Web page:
Massive problem - barking(2 Posts)
We have had our rescue dog for about 6 months and he is a very sensitive soul. He barked a lot when we first started leaving him on his own but I thought we had it sorted (left the video camera on to be sure he was ok!)
This morning got home from the school run to find my next door neighbour waiting for me. She is generally pretty nuts but she went absolutely beserk saying I need to sort my dog out and that he barks constantly while we are out. Apparently she has "reported me" not sure to who though. Impossible to actually speak to her because she just screamed and me then stormed back inside (obviously would have apologised if I could have got a word in edgeways!) Dh is going to go round to talk to her this evening.
The dog goes out with dh (while he runs) in the morning for an hour and I don't give him his breakfast until we are leaving, sometimes in his kong wobbler to keep him occupied for a while. Also leave pigs ears/chews/antlers too. He is very settled at home on the whole just doesn't like being on his own.
The only idea that I've come up with so far is to lock the downstairs doors so he has to stay in the hall (so he can't bark next to the party walls) but I know he is not going to be happy with this - lots of scratching at doors when we shut him anywhere. He does have a very loud, beefy bark and is very annoying! So just wondering if there is anything else I can try? Also if she really has reported us to someone who will it be and what will happen?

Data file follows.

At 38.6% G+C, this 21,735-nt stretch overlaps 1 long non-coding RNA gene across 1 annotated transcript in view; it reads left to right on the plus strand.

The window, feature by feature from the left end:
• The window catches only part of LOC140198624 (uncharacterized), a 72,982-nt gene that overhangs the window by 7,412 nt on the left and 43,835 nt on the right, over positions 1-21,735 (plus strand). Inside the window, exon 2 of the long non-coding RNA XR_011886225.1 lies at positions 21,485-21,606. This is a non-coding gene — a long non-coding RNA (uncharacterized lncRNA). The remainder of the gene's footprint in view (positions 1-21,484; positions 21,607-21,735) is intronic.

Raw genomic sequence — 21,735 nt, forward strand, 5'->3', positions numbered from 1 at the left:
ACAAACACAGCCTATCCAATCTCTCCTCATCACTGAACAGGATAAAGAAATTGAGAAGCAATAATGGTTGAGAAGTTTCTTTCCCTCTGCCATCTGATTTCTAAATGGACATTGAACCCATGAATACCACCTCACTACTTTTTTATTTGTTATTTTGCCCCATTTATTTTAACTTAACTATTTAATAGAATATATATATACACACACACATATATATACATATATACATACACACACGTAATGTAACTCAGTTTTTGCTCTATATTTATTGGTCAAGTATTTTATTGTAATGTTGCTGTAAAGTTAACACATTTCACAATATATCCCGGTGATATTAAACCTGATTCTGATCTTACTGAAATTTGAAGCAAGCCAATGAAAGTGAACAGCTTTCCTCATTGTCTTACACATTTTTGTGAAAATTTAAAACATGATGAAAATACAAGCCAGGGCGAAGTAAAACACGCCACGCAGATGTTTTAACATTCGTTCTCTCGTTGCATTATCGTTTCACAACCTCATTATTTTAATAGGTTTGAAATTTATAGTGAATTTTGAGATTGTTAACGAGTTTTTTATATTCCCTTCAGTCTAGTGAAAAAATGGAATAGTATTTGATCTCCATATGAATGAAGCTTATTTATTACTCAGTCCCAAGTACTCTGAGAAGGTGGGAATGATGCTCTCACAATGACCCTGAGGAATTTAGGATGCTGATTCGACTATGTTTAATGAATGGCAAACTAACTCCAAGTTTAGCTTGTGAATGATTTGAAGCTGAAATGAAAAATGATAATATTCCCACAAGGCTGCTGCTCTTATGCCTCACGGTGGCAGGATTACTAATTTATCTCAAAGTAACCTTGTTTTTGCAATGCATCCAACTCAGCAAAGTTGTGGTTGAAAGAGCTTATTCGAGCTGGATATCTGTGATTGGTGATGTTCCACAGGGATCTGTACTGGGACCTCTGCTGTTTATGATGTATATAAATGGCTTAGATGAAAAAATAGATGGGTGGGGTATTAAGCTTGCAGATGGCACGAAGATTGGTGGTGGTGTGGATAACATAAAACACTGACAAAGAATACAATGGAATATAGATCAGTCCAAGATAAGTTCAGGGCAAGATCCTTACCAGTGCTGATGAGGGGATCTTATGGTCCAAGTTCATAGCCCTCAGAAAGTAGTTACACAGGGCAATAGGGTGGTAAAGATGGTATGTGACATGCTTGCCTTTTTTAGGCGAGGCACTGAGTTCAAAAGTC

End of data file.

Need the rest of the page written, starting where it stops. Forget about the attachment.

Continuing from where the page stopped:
You can train his separation anxiety. How long is he alone for? Is it literally just the school run? If so your neighbour is the one who is barking if she thinks anything will happen about her complaint, although it still needs sorting for the dogs sake if nothing else.
Start by locking him in a room alone. Go straight back in (before he starts making a fuss, even if that means you go back in immediately), do not make a fuss of him. Just calmly get on with whatever. Do this throughout the day gradually increasing the amount of time you leave him for, but always go back before he starts scratching/barking.
You need to teach him that you going out is no big deal and you'll always come back. At the moment you have inadvertently taught him that you leaving is massive and as long as he makes a big enough fuss you'll come back
If starts barking before you manage to get back in, wait for a lull in the barking. Only go back in once he is quiet.
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